What are the side effects?
You may experience bowel changes when taking Alli. These side effects can include:
- Gas with an oily anal discharge
- Loose stools or diarrhea
- More-frequent bowel movements
- Hard-to-control bowel movements
These bowel changes result from the undigested fat going through your digestive system. You can limit the side effects by eating a low-fat diet.
When shouldn't you take Alli?
Don't take Alli if you:
- Are at a healthy weight
- Are taking cyclosporine (Neoral, Sandimmune, others)
- Have had an organ transplant
- Have problems already absorbing food
Talk with your doctor about whether using Alli would be appropriate if you take blood-thinning medication or have diabetes or thyroid disease.
Orlistat decreases the absorption of certain fat-soluble vitamins — for example, vitamins A, D and E. If you're taking Alli, you need to take a daily vitamin supplement (at a time different from when you take Alli) to prevent potential nutrient deficiencies.
How long do I need to take Alli?
According to the manufacturer, most weight loss occurs within the first six months. Many people who take medications to lose weight regain the weight they lost when they stop taking the medication. Therefore, to keep the weight off, many people continue taking medications indefinitely along with eating a low-calorie diet and exercising regularly.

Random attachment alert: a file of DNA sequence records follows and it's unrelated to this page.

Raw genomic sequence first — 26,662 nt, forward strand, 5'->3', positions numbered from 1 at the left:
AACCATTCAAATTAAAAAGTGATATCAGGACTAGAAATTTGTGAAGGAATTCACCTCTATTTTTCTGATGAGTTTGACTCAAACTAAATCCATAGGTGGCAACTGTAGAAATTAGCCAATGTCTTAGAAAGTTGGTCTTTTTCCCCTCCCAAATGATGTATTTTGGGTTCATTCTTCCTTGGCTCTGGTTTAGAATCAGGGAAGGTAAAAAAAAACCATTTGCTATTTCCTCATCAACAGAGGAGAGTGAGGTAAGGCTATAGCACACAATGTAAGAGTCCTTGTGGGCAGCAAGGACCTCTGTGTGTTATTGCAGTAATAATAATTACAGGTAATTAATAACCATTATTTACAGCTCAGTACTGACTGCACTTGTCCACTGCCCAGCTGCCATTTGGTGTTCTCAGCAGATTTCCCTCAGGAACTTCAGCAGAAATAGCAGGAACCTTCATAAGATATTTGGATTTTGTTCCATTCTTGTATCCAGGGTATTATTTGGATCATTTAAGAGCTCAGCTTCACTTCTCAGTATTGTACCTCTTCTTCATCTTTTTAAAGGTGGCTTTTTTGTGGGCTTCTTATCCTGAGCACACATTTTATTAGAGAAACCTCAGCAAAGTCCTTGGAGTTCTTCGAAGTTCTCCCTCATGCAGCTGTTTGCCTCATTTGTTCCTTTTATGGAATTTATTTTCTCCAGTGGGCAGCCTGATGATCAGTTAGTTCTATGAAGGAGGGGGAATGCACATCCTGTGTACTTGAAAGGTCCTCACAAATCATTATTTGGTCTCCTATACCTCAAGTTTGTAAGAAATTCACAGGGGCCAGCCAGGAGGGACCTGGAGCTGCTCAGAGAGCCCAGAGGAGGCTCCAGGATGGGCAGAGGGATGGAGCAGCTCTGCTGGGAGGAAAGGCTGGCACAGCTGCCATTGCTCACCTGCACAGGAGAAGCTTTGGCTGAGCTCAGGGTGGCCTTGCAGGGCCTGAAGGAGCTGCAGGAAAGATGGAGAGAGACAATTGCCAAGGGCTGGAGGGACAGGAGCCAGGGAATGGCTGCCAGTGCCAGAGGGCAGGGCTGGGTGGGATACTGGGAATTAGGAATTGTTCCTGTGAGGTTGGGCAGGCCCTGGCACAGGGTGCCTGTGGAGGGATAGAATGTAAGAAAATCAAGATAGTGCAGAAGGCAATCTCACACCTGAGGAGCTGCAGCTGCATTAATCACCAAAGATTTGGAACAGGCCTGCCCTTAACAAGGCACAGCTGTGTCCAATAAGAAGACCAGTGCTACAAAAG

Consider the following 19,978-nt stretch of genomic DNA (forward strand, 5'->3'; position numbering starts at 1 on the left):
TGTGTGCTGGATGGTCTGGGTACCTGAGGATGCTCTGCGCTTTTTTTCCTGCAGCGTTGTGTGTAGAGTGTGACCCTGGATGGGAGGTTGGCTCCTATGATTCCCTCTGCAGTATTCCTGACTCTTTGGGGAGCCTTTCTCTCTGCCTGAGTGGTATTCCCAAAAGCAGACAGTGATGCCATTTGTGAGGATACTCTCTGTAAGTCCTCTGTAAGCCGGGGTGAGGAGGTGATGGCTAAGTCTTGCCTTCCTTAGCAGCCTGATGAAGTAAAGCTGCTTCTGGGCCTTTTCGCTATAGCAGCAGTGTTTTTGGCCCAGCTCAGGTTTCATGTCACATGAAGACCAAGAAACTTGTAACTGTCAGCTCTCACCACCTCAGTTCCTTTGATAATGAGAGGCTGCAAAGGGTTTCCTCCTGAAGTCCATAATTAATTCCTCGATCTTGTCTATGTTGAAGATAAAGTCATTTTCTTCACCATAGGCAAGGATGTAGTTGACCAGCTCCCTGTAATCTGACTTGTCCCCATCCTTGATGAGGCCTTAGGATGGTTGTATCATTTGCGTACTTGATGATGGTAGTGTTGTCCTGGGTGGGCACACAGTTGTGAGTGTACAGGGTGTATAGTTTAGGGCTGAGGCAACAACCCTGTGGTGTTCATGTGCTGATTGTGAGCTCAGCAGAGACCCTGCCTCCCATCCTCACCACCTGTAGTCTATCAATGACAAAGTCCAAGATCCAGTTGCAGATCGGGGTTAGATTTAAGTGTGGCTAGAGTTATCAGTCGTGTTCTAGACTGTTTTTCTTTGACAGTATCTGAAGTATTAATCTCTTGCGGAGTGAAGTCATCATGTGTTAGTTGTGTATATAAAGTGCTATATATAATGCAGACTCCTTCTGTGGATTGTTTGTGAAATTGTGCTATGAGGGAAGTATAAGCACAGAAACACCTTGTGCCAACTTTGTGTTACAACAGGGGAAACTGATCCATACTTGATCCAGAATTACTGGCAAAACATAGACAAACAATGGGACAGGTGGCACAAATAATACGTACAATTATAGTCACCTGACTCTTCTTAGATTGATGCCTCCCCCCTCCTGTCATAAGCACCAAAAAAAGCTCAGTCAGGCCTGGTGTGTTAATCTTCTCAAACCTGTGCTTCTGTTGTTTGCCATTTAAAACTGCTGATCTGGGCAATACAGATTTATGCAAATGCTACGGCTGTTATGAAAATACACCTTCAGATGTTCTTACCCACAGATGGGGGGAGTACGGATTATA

How does Alli fit into a healthy weight-loss plan?
As you consider Alli as a weight-loss aid, make sure that you make every effort to exercise, change your eating habits and adjust any other lifestyle factors that have contributed to your excess weight. Alli isn't the easy answer to weight loss and is meant only to supplement — not replace — a healthy diet and regular exercise.
Work with your doctor to evaluate the potential benefits and risks of Alli or any other weight-loss drugs. As a team, you and your doctor can create the most effective weight-loss plan for you.
Feb. 11, 2012
See more In-depth
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